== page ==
Friday, March 07, 2008

Vision [CCR]

My fancy cable television service became confused today and a short conversation with the company helped resolve the issue but brought me to a new level of reality. I simply wanted to check out their upgraded “on demand” service. Most of the regular television programs today do not really appeal to me and I find myself watching science or nature channels in hopes of keeping my mind sharp. Frankly, I should be working on the fence in the lower pasture or preparing our summer garden. The gentleman on the other end of the line agreed that we should cycle power on the unit and that is where the revelation began.

As a child I fancied myself on my capability to read signs from a distance. I would look for road signs at a distance and challenge myself to read the sign before anyone else in the family car. I guess I never really gave thought to the precious gift God gave me in vision. I simply used it to my advantage. I can remember my Grandparents having glasses and complaining when they couldn’t find them.

The day finally came when I first saw my parents wearing glasses. It was slightly amusing to me as I still didn’t have a true appreciation of my gift. Over the years they slowly transitioned from a simple pair of glasses to bifocals. Maybe we attribute the changes to age, but sometimes more than age has a factor. Thankfully our friends at the Lions’ Clubs across America have helped champion the cause and educate us all on the importance of eye care.

But soon my turn came to sit in the chair with all the fuddling gadgetry. The doctor placed drops in my eyes to make them dilate and I believe I could see in total darkness. They carried me through the pain of bright lights, pressure tests, and other various fiddling with both my eyes and my nerves. At the end of the tests he affirmed my stigmatism. I had subsisted thirty six years without glasses, but now my turn had come. I just couldn’t stand the thought of placing anything in my eyes so contact lenses were out of the question.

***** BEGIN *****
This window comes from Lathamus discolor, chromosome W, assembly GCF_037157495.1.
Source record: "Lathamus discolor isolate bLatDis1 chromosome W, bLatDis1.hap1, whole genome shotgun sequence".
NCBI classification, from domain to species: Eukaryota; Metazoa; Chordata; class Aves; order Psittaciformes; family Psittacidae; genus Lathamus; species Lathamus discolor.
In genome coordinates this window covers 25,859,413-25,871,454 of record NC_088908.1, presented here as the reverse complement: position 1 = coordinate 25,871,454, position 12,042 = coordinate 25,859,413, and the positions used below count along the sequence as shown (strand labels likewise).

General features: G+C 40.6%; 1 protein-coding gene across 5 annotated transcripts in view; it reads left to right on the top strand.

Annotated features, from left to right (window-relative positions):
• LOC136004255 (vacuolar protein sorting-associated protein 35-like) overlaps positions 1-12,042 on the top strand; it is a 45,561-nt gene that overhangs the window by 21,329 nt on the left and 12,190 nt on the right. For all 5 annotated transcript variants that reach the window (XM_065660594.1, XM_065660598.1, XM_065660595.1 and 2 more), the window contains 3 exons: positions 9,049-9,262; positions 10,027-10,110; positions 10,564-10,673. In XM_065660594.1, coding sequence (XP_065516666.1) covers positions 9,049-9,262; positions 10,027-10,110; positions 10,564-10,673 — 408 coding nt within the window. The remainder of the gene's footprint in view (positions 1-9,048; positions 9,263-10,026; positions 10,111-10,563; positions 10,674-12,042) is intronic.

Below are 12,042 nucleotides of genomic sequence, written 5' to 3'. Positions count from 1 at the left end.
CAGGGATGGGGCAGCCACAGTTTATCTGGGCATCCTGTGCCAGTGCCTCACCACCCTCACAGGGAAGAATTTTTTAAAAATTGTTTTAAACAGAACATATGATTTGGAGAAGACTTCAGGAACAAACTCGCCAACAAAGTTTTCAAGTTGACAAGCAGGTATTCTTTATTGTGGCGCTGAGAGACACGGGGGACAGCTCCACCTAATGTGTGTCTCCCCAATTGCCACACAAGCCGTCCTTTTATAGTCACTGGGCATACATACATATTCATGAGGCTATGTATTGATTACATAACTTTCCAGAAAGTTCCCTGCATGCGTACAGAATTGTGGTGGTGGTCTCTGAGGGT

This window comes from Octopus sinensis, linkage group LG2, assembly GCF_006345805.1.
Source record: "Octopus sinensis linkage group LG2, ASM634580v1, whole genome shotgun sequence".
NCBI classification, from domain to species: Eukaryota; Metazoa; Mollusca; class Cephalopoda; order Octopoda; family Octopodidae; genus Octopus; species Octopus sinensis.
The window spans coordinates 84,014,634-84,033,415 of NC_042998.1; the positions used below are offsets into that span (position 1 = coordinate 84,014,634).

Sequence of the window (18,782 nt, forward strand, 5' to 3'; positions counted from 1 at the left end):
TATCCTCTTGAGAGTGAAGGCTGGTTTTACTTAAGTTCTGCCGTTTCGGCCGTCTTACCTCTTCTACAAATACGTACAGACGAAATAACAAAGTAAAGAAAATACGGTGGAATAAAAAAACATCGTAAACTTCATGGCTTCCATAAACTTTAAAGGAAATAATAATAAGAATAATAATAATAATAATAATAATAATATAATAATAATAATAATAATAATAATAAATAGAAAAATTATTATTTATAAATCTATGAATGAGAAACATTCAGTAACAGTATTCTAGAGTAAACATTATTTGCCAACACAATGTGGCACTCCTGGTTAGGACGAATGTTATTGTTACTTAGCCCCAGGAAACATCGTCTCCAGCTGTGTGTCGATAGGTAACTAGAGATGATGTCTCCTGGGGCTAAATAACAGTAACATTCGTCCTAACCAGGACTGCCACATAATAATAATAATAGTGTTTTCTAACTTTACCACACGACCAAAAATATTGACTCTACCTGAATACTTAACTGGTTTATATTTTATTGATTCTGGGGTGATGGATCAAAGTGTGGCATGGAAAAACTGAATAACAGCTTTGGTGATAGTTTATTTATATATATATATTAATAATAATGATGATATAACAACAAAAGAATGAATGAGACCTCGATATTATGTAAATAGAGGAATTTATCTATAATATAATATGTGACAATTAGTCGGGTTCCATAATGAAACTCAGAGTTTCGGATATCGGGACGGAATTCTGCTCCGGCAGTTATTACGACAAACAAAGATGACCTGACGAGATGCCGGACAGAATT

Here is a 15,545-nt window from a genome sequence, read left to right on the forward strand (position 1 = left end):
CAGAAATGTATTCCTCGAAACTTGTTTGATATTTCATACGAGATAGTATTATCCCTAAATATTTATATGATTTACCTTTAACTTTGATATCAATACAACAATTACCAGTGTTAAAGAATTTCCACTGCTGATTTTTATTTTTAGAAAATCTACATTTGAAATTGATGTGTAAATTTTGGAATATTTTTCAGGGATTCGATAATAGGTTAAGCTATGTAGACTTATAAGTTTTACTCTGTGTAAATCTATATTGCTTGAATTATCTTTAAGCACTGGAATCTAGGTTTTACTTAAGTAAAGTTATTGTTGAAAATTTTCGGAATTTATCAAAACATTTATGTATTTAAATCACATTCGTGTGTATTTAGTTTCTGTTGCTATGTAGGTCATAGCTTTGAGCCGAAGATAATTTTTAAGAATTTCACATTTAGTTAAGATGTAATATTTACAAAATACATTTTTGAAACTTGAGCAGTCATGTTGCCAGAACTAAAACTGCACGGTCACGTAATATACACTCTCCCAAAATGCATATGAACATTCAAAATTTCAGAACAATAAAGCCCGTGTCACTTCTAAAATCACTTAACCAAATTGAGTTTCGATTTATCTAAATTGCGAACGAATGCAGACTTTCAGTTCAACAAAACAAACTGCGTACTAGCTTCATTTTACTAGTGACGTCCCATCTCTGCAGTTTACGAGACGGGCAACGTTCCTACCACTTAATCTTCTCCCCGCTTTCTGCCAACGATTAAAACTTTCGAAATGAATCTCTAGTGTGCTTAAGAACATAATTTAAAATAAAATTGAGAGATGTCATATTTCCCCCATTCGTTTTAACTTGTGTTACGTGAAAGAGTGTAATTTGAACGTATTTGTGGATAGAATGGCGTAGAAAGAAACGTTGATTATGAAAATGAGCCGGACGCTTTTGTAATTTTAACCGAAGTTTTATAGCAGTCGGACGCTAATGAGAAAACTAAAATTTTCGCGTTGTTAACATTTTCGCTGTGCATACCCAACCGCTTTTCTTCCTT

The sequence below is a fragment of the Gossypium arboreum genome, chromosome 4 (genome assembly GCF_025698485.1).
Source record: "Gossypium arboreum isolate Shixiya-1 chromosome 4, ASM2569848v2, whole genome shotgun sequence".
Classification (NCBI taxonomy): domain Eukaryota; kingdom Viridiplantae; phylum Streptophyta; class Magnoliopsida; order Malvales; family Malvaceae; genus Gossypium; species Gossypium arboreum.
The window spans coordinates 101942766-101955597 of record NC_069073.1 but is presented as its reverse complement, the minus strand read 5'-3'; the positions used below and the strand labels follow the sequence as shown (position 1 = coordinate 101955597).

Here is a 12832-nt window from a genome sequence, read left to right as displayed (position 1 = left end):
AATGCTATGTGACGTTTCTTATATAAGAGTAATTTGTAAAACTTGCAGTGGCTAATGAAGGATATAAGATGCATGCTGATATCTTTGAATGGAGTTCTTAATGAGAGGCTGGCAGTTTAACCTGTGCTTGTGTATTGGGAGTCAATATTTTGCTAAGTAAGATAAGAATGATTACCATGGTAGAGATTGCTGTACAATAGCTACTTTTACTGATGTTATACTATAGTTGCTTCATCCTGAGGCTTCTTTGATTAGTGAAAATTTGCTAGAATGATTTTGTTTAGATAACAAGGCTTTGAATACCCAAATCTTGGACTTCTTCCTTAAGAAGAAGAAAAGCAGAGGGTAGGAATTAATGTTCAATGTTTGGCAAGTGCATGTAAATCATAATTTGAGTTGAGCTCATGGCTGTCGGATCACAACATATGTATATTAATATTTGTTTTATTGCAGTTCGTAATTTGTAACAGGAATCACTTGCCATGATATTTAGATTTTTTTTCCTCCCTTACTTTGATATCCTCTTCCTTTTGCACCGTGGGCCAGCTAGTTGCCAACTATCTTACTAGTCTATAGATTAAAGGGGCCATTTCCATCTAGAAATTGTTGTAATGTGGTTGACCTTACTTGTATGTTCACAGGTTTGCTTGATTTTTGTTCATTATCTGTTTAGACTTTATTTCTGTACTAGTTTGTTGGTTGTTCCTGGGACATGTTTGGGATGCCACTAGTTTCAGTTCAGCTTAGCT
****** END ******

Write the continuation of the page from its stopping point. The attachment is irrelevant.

A few years passed and as I entered my fifth decade (that’s forties if you count from zero) the doctor declared a slight case of near sightedness. Now I am on my second pair of “blended” bifocals. Bifocals are simply a fancy word for saying you have to bend your head in every direction to find the right focus. I now have a true appreciation for those games I played as a child and I also appreciate all the work generations have put into developing eyewear. Now I am dependent on their contributions.

The cable television company technician on the telephone had asked me to cycle the power on the box. I couldn’t bend my head back far enough to make my bifocals work and I didn’t want to admit I only saw white lines below the buttons rather than letters. After a brief pause he told me to look in the middle so I pushed the button nearest the middle. The display only blinked and returned to the error. After two or three tries I decided I must have the wrong button or my converter must be really confused. I reached behind the unit and pulled the power. I could now lift the unit and see I was simply pressing some display format button and the power button was on the opposite end. I plugged the box back in and it reset itself. I never had the heart to tell the technician I was choosing random buttons, but the frustration in his voice led me to believe he knew.

All of our service clubs do wonderful work in providing benefits to our community. This incident gave me a new appreciation for our Lions. The next time you see the folks in the purple Lions’ Club outfits asking for support give them a lending hand. I truly believe you will learn to appreciate their contribution. As for my television, maybe I should have stuck to the single channel on black and white television with the antenna behind the house that carried me so faithfully through childhood.